Following the American Civil War, the Antietam battlefield was preserved as a National Battlefield Site on August 30, 1890. In 1933, control of the battlefield site, along with all other similar park units, was transferred from the United States War Department to the National Park Service. The battlefield was placed on the National Register of Historic Places in 1966, along with all other units overseen by the National Park Service.
Permanent Attractions and Exhibits
Today, Antietam National Battlefield encompasses more than 3,000 acres in western Maryland’s Washington County, approximately 10 miles from the city of Hagerstown. A Visitor Center, opened in 1962 and located in nearby Sharpsburg, serves as an entrance point for the battlefield site, containing museum exhibits on the battle’s significance within the larger context of the American Civil War. A theater offers periodic showings of a 26-minute orientation film, narrated by noted voice actor James Earl Jones.
The 11-acre Antietam National Cemetery is located next to the battlefield park, containing the final resting places of nearly 5,000 soldiers, including many unidentified Civil War soldiers. Commissioned in 1865, the cemetery only interred Union soldiers during the Civil War, with Confederate soldiers buried at the nearby Washington Confederate and Mt. Olivet Cemeteries. Today, the cemetery is recognized as part of the National Cemetery System and contains gravesites for soldiers killed during 20th century American conflicts up to the Korean War. A Private Soldier Monument stands at the cemetery’s center, weighing 250 tons and reaching a height of 44 feet. The monument, created by artist James Pollette and dedicated in 1880, depicts a soldier colloquially referred to as “Old Simon” and contains the inscription “not for themselves, but for their country.”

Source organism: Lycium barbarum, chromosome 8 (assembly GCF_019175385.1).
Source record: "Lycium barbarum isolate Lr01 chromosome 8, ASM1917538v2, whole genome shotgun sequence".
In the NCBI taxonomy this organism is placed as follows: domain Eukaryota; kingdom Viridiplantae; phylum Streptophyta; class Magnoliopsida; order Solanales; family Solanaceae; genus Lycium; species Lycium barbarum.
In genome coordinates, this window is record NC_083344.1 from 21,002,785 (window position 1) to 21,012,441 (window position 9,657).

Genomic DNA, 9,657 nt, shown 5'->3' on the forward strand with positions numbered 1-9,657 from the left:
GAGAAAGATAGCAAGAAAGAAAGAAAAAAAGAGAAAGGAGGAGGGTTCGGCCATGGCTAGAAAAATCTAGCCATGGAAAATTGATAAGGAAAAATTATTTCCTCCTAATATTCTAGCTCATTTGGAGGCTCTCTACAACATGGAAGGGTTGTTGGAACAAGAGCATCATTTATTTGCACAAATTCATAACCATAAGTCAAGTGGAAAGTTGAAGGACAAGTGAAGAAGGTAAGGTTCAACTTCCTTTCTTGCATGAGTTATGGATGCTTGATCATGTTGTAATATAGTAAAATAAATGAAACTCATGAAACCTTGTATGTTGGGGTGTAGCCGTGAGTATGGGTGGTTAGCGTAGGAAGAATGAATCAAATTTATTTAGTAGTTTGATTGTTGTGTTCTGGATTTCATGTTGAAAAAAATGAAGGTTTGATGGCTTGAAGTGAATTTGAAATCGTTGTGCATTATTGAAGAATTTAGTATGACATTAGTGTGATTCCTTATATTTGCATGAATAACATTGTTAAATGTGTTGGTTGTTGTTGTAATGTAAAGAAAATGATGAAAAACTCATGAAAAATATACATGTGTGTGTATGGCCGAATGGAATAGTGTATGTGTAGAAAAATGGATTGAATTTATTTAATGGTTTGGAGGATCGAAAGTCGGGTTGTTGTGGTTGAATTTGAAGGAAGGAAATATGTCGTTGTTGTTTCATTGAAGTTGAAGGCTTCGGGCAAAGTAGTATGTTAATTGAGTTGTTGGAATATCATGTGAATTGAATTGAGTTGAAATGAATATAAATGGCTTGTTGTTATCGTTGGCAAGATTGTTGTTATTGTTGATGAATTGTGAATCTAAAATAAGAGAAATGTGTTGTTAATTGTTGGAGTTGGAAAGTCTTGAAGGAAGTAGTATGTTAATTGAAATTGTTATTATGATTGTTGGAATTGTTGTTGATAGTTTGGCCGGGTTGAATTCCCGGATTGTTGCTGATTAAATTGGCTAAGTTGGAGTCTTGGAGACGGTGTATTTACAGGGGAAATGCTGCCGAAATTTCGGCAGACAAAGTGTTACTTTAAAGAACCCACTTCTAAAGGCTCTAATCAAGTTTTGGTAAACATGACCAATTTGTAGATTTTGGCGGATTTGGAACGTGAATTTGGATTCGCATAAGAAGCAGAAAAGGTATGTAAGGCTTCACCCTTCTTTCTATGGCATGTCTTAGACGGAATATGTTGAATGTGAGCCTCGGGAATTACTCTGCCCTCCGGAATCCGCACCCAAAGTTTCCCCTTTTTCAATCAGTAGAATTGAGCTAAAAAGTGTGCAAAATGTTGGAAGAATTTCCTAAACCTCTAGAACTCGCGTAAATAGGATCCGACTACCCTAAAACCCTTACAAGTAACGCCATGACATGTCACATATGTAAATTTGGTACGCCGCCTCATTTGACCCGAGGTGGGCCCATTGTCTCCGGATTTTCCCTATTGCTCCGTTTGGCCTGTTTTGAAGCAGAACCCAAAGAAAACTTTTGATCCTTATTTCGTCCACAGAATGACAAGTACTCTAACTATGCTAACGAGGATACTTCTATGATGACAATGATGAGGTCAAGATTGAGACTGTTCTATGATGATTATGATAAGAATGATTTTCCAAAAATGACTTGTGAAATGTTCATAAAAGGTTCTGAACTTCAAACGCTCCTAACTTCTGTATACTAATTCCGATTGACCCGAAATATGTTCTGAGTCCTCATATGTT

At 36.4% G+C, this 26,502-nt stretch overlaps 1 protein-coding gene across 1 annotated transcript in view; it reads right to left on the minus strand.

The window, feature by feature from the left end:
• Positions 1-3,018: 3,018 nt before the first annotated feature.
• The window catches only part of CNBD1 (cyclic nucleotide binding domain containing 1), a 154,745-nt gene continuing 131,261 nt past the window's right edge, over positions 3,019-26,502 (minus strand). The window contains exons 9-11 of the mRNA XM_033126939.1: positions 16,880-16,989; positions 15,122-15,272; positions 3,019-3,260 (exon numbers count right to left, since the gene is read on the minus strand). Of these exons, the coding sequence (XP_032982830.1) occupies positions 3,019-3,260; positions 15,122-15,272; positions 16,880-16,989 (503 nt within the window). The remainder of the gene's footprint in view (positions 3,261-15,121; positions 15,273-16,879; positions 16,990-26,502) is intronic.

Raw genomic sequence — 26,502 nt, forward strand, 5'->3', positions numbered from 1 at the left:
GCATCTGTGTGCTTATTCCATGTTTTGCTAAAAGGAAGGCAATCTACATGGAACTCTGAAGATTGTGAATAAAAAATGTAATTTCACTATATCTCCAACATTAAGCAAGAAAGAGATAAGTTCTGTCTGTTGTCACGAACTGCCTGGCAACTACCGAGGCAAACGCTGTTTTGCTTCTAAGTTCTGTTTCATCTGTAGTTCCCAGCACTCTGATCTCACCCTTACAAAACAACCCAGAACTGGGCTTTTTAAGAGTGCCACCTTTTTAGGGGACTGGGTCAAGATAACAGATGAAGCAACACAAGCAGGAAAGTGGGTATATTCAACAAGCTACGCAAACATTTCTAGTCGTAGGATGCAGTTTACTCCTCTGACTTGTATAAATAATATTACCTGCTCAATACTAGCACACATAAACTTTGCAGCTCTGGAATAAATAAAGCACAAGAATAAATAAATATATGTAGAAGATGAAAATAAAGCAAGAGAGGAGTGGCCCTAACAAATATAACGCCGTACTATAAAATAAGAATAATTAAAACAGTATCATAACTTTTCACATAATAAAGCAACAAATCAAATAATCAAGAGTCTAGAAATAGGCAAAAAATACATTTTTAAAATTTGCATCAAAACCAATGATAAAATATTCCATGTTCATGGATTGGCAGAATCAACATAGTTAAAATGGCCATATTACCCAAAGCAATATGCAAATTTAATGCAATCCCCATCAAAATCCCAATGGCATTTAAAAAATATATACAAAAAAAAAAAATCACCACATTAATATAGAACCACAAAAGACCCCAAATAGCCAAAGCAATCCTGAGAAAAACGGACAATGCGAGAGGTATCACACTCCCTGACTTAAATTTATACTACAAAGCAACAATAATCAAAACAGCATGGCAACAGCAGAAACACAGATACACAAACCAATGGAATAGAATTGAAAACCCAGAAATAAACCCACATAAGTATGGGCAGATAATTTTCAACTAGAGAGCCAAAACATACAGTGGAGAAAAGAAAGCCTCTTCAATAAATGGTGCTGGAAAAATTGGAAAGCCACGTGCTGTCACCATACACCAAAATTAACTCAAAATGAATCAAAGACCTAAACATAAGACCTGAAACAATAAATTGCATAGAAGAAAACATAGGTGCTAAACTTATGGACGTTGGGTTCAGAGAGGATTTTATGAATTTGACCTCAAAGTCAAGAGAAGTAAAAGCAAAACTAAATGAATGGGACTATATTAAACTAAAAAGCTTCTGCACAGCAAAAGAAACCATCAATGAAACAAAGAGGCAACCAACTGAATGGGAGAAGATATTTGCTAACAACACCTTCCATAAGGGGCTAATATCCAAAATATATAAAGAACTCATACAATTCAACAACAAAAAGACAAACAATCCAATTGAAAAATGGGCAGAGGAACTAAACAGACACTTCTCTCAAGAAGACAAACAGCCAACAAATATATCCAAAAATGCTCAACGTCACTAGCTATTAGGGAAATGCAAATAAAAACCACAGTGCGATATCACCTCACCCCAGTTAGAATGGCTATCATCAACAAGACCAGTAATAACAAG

The Pry House Field Hospital Museum, located within the battlefield’s historic Pry House, contains exhibits detailing 19th-century care practices for those wounded in battle. Other historic sites within the battlefield include the Dunker Church building and the Burnside Bridge. A variety of hiking trails are offered within the battlefield park, including the ¼-mile paved Antietam Remembered Walkway, the Bloody Lane Trail, which retraces a key battlefield path, and the picturesque Three Farms Trail.
Ongoing Programs and Education
Interpretive talks by park rangers are offered daily at the battlefield’s Visitor Center, with expanded ranger programming offered throughout the summer months. Visitors may also purchase an audio tour at the Center, meant as an accompaniment to the park’s 8.5-mile driving path. Field trip opportunities are offered for elementary and secondary school students, incorporating Maryland curriculum requirements, and distance learning materials are also offered, including web conference presentations bringing park rangers directly into classrooms. A Junior Ranger program offers participation badges and certificates for young visitors in exchange for completion of park activities. Public programming is held annually on the anniversary of the battle, including ranger-led hikes, weapons demonstrations, and a formal keynote address.
P.O. Box 158, Sharpsburg, MD 21782, Phone: 301-432-5124